Thursday, January 26, 2012

Test-case lawsuit on N.Y. town's drilling ban heads to court

"The People have a right to use the government closest to us –our municipalities – because, until the state and federal governments cease and desist from licensing and permitting state chartered corporations to deprive our unalienable rights in communities across America, we are on our own.

The People have unalienable rights. The state has no authority to issue permits to state chartered corporations that make it legal for them to violate the rights of the people.

This idea that people have rights and that the state has no authority to license violation of those rights, is the core principle, the underlying premise, for mounting a new civil rights movement for the legal recognition and protection of community rights.

••  Actions to adopt a Community Rights Protective Water Rights Ordinance that bans natural gas drilling-fracking, by the City of Pittsburgh City Council:  "Members of the city council recognized that when the state permits the drilling to occur, the state isn’t going to provide municipalities with the authority to prevent it. Accordingly, the council decided to create is own local structure of law, which directly challenges the authority of both the state – and the natural gas corporations empowered by the state – to drill within the city."
            Ben Price, CELDF

Colin Sullivan
November 3, 2011

 Attorneys in an upstate New York town revealed their legal strategy today for blunting a lawsuit from Anschutz Exploration Corp. that seeks to overturn a local ban on hydraulic fracturing, or fracking.

 The lawsuit challenges an attempt by the town of Dryden to determine for itself whether fracking can occur there. In August, the town's board changed its zoning laws to keep Anschutz and other companies out, voting to deny fracking operations within its borders.

 But the Colorado-based Anschutz drilling arm, owned by billionaire Philip Anschutz, shot back with a lawsuit filed in New York Supreme Court, Tompkins County, that says only the state can regulate gas drilling.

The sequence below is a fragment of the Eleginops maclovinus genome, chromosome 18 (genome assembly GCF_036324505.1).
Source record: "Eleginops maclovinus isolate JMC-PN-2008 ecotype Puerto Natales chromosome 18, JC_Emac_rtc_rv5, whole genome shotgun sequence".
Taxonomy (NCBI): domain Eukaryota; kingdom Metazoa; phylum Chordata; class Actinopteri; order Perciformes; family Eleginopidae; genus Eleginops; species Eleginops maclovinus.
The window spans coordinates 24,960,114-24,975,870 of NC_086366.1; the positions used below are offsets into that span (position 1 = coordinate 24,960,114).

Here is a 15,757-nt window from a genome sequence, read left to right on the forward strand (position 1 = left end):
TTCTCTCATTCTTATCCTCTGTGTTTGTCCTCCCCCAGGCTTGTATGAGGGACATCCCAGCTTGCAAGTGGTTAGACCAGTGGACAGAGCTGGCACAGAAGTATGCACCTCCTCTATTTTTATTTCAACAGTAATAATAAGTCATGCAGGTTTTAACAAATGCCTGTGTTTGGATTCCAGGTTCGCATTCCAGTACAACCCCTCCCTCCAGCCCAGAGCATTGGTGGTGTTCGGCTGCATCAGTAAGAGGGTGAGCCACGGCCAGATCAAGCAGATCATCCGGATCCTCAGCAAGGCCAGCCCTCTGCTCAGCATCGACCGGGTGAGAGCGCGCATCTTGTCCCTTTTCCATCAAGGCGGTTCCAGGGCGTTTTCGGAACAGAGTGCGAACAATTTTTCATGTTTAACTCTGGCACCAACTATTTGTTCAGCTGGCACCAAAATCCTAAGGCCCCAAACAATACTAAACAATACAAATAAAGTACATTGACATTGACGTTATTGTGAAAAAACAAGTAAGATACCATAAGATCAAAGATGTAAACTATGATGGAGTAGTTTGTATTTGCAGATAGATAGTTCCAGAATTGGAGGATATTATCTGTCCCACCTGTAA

Lawyers for Anschutz claim the zoning ban is pre-empted by New York's Oil, Gas and Solution Mining Law. They argue that Dryden's ban could set the stage in New York or in other states for a hodgepodge of regulations that would keep drilling in some communities but out of others.

 Dryden's counterargument is that it has the right to pass land-use regulations that say nothing directly about the technical side of natural gas drilling or exploration. Attorneys close to the case said Dryden has the right to decide for itself whether it wants heavy industrialization within its borders because of the direct impact on land use.

 "The rights of towns to zone out extractive mining is already very well-established in New York law," said Deborah Goldberg, an attorney with Earthjustice, which has filed briefs in the case but has so far been denied amicus, or "friend of the court," status.

 The attorneys and local activists held a press conference today in advance of a court hearing tomorrow on the merits of the lawsuit. The town has moved to dismiss the suit, claiming its local zoning rules are not pre-empted by the state.

 One way or another, Goldberg said she expects this case to make its way up the ladder in New York's judicial system.

 "Everyone knows this is going to go up on appeal no matter which way it comes out," she said.

 An attorney representing Anschutz, Thomas West of the West Law Firm in Albany, agreed that the case would be appealed regardless of the initial decision, establishing a precedent for local regulation of fracking. As for Dryden's legal case, he was dismissive.

 "I think the argument is extremely weak," he said, arguing that there is a clear difference in New York law between how mining and reclamation are zoned locally and how oil and gas drilling are regulated by the New York Department of Environmental Conservation.
 West said oil and gas laws "don't have the same carve-outs" as mining and reclamation. Municipalities can only regulate roads and local taxation when it comes to oil and gas drilling, he said.

 He also sees a broader dynamic in play that may emerge as the case proceeds. A given landowner has the right to lease his land for drilling, so if a town like Dryden can block such activity, to West, that constitutes a taking of the land.

 "If municipalities are successful in banning drilling, the next step would be for the landowners to sue the municipalities for taking," he said. "You've just had your property taken without just compensation."

 Locals see it differently. Martin Hatch, a volunteer on Dryden's local planning board, cast the town's position in a political light, stealing a page from Occupy Wall Street's anti-corporate credo. He said any group of citizens should have the right to block "an out-of-town billionaire swooping in and telling us what we can or can't do."

 "Nobody needs to tell anyone that people are tired of businesses around this country calling the shots," he said.